The Ainu of Japan (1892)
Table of Contents.
Japanese history mentions the Ainu.
The first photograph which seems to be a little odd-looking to me.
Although the Ainu are described as a 'hairy' race, the author says that not all of them are that way.
He says that they are filthy.
He stayed with the Ainu for a long time and had some Ainu servants.
'Another hairy one.'
Some more not really nice things about the Ainu according to the author.
Yet another photograph of Ainu hair.
He presents a reason for the Ainu to smell so bad.
They do make some neat-looking clothing in my opinion.
The men don't appear to be very smart, and the women are kept under their thumbs.
One gets the impression the men are a bunch of drunken louts. He then goes on to note their lack of a regular spiritual system and how Christianity is making inroads and changing their behavior.
He describes Ainu women and they don't come across any better than do the men.
Ainu woman and child.
The lot of the Ainu women is not a happy one.
An Ainu woman's dress. The third chapter talks about Ainu clothing.
A man's coat.
The fourth chapter talks about Ainu buildings. It's pointed out that they don't clean their eating utensils. The fifth chapter goes into a discussion of the furniture.
The layout of an Ainu hut.
The Ainu are not without their own spiritual system. The objects are considered offerings to the gods. These are done in a variety of styles.
There's an entire chapter on Ainu rules of etiquette.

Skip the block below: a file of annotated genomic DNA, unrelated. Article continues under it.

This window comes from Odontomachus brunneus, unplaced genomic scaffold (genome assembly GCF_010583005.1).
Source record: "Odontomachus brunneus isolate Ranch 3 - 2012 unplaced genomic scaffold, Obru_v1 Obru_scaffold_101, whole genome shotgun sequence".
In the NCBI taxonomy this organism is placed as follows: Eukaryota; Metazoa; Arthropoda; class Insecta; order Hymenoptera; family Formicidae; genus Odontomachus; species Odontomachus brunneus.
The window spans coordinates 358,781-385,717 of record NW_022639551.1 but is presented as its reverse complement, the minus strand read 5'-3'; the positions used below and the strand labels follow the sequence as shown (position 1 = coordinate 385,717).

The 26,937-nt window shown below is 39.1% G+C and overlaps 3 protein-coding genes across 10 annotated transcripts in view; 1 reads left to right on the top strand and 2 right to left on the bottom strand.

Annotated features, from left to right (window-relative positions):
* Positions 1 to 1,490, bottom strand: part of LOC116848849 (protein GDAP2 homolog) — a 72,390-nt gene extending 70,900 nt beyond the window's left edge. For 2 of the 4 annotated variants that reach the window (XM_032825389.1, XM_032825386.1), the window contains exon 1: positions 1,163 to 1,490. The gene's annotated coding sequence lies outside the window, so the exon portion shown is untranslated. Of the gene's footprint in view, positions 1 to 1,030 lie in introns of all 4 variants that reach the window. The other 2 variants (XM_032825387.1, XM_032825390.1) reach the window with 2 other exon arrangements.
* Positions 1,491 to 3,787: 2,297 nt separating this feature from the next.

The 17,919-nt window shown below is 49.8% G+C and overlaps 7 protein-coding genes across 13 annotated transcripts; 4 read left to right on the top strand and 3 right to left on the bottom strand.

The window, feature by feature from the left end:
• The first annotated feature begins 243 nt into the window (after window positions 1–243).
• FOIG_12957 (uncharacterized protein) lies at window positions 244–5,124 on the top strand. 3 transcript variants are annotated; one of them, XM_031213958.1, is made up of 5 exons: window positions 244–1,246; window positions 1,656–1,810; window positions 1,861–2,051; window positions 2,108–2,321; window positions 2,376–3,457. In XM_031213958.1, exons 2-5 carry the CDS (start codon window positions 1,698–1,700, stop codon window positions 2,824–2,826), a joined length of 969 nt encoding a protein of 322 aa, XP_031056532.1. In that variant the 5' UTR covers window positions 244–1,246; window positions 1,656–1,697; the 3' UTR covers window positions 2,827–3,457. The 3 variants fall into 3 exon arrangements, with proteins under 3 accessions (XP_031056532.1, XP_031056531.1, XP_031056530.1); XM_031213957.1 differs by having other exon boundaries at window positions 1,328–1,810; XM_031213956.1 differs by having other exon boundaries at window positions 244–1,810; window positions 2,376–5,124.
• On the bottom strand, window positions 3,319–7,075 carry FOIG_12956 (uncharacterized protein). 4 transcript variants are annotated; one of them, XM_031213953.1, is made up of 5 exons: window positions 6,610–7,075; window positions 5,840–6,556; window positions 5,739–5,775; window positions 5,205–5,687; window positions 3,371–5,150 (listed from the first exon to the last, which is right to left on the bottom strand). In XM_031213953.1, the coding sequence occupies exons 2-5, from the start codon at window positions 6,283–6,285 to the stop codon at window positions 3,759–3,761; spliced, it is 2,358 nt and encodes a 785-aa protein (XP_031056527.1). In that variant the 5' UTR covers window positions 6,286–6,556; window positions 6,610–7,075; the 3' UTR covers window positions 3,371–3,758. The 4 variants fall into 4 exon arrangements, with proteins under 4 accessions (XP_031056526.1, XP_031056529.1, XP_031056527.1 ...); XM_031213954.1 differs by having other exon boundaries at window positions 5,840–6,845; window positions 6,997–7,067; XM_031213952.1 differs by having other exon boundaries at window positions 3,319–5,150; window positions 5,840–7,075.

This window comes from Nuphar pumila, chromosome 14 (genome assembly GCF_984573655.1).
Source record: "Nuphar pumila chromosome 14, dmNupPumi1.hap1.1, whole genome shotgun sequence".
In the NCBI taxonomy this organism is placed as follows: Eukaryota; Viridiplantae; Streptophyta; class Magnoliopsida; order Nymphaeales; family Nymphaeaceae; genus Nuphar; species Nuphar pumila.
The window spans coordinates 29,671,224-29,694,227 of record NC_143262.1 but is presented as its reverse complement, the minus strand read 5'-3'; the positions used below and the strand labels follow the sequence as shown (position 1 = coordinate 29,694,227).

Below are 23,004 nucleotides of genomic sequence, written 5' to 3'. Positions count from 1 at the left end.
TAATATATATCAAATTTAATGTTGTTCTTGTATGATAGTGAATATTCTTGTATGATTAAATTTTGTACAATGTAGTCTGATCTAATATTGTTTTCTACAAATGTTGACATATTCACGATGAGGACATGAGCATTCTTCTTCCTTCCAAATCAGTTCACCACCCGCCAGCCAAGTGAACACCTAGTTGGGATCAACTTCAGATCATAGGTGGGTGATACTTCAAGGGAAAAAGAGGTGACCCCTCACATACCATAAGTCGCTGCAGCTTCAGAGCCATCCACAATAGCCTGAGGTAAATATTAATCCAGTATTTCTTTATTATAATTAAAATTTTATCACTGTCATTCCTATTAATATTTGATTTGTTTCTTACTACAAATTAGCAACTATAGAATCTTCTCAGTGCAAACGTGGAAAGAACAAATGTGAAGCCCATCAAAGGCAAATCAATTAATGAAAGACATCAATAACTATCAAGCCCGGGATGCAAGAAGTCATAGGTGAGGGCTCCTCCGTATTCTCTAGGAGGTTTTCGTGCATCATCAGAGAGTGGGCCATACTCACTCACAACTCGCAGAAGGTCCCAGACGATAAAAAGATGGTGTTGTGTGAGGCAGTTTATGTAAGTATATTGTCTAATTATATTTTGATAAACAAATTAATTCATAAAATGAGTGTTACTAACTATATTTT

Ainu education. The chapter also has several examples of Ainu folk tales and how they were to communicate certain patterns of behavior to the young.
Chapter 9 is about the arts and pleasures of life.
Women's dances. After that there's a chapter on the Ainu system of justice and checking to see if a person was innocent or guilty. The methods used are absurd, actually, and remind me of the various tests to see if a person was a witch or not.
The next couple of chapters deal with hunting; what they hunted, and the instruments they hunted with.
A legend relating to the origin of the Ainu in Japan. I wonder who the 'dwarf' people were?
The Ainu punishment for breaking and entering.
The Ainu punishment for murder.
How a woman curses.
More things women do.
The origin of illness.
The Ainu view of death.
Ainu spirits can cause problems.
The spirit of a dead woman is to be feared.
The Ainu concept of heaven.
The Ainu concept of Hades, which is sort of like limbo or a holding area.
The Ainu concept of hell.
The Ainu concept of gods.
If an Ainu were to state his or her beliefs, this is what they would be. In a later chapter the author says the Ainu numbers were decreased by disease and by extermination by the ancient Japanese, although there was also some inter-group Ainu warfare of their own.
I find this particularly interesting. There are various legends in the Far East of a time when people flew through the air and actually carried out aerial warfare. This could have been pure imagination; it could have been some kind of drug-induced hallucination, or it could refer to a time when some ancient civilization or civilizations did have some kind of airplanes, although no solid evidence has been uncovered that would prove such a thing.
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